From a tax perspective, the principal concern when an employment termination matter is resolved is whether the appropriate withholding has been made from the settlement amounts. The basic questions to be asked are:

  • What is the settlement for the purposes of the Income Tax Act (Canada) (the “Act”)?
  • What withholding applies to the settlement?
  • Are there any applicable exemptions from withholding?
  • When is the settlement to be paid?

Although its name would appear to limit it to instances of retirement, a “retiring allowance” refers to both amounts in recognition of long-service on retirement and amounts generally in respect of a loss of office or employment received by a taxpayer.

This includes damages and/or settlement amounts that a taxpayer receives when their office or employment is terminated.

For the purposes of withholding, retiring allowances are treated as lump-sum payments under the Act.

As such, retiring allowances are subject to withholding for income tax at lump-sum rates.

The common exemption for this withholding, which is discussed below, is when a part or all of a retiring allowance can be transferred into a Registered Retirement Savings Plan (“RRSP”).

Miller Thomson Analysis

On settlement amounts up to and including $5,000, the lump-sum withholding rate is 10 per cent.

On amounts over $5,000 and up to $15,000, the applicable withholding rate is 20 per cent.

On amounts over $15,000, 30 per cent must be withheld. The timing of payments is important because the applicable withholding rate is based on aggregate payments made in a calendar year, not with respect to the settlement itself. This means that two equal settlement installments totalling $20,000 paid in different calendar years each would be subject to 20 per cent withholding, rather than 30 per cent had the installments been paid in the same year.

This issue is relevant because withholding may impact negotiation and affect the ability of employers to ensure that proper withholding is made and remitted.

To the extent that a recipient has RRSP deduction room available, a portion of the retiring allowance equal to that available room may be transferred to the recipient’s RRSP without withholding.

The Act also provides that for years of employment prior to 1996 and 1989, certain additional amounts in excess of the available deduction room may be transferred into the recipient’s RRSP.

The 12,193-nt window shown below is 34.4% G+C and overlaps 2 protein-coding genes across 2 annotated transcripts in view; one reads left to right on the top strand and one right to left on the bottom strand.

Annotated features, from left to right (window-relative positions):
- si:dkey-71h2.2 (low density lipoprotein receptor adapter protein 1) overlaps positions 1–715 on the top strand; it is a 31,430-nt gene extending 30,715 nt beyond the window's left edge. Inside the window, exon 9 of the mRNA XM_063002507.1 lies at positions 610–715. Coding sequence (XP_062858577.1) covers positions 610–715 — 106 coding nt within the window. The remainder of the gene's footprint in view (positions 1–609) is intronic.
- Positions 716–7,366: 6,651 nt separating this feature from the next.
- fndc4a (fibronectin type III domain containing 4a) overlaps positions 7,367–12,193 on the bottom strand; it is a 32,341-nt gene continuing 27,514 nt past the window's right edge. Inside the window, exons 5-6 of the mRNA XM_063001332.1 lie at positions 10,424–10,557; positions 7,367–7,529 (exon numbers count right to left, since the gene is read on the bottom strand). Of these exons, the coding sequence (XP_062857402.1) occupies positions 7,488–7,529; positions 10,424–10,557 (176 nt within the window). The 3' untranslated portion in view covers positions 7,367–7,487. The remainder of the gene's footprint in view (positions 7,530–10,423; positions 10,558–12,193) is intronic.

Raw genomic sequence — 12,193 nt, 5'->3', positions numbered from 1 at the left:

While these provisions of the Act are becoming less relevant as time goes by, it is worth noting that for years of employment prior to 1996, an additional $2,000 per year of employment may be transferred into an RRSP without withholding.

For years prior to 1989, the limit is $1,500 per year of employment.

The Canada Revenue Agency has accepted that retiring allowances may be paid in installments over a reasonable amount of time. However, it is important to draw a distinction between retiring allowances paid in installments and salary continuation. The importance of this distinction is highlighted by the CRA’s own comments regarding the often misleading reference of periodic payments of retiring allowances as “salary continuation payments.”

While any determination is always based on a review of all the facts and surrounding circumstances, the basic distinction between the two types of payments is how the employer treats the payments. If the employer treats the payments as income for the purposes of computing employment insurance premiums and benefits, computing Canada Pension plan pension accruals, or computing eligible years of service under a registered pension plan, then such payments would be treated as employment income and treatment as a retiring allowance would be unavailable.

If a retiring allowance in installments is intended, basic things like taking the recipient off payroll, changing the timing of payments to differ from employment pay periods and withholding at the lump-sum rates instead of the withholding rates that would otherwise apply at source, would support the characterization of a retiring allowance being paid in periodic installments, rather than salary continuation payments.

The flexibility to pay retiring allowances in installments may be of particular interest to employers, whose businesses may not be able to withstand the burden of having to pay all settlement amounts at once.

The general framework itself is relatively straightforward; however, the nuances of particular settlements can raise issues that go beyond the scope of this article.

On that note, some advice:

  • As a practical matter, when in doubt, be sure to withhold, this will more often than not save employers from any downside risk of not making appropriate withholding;
  • Better yet though, when in doubt, ask your lawyer.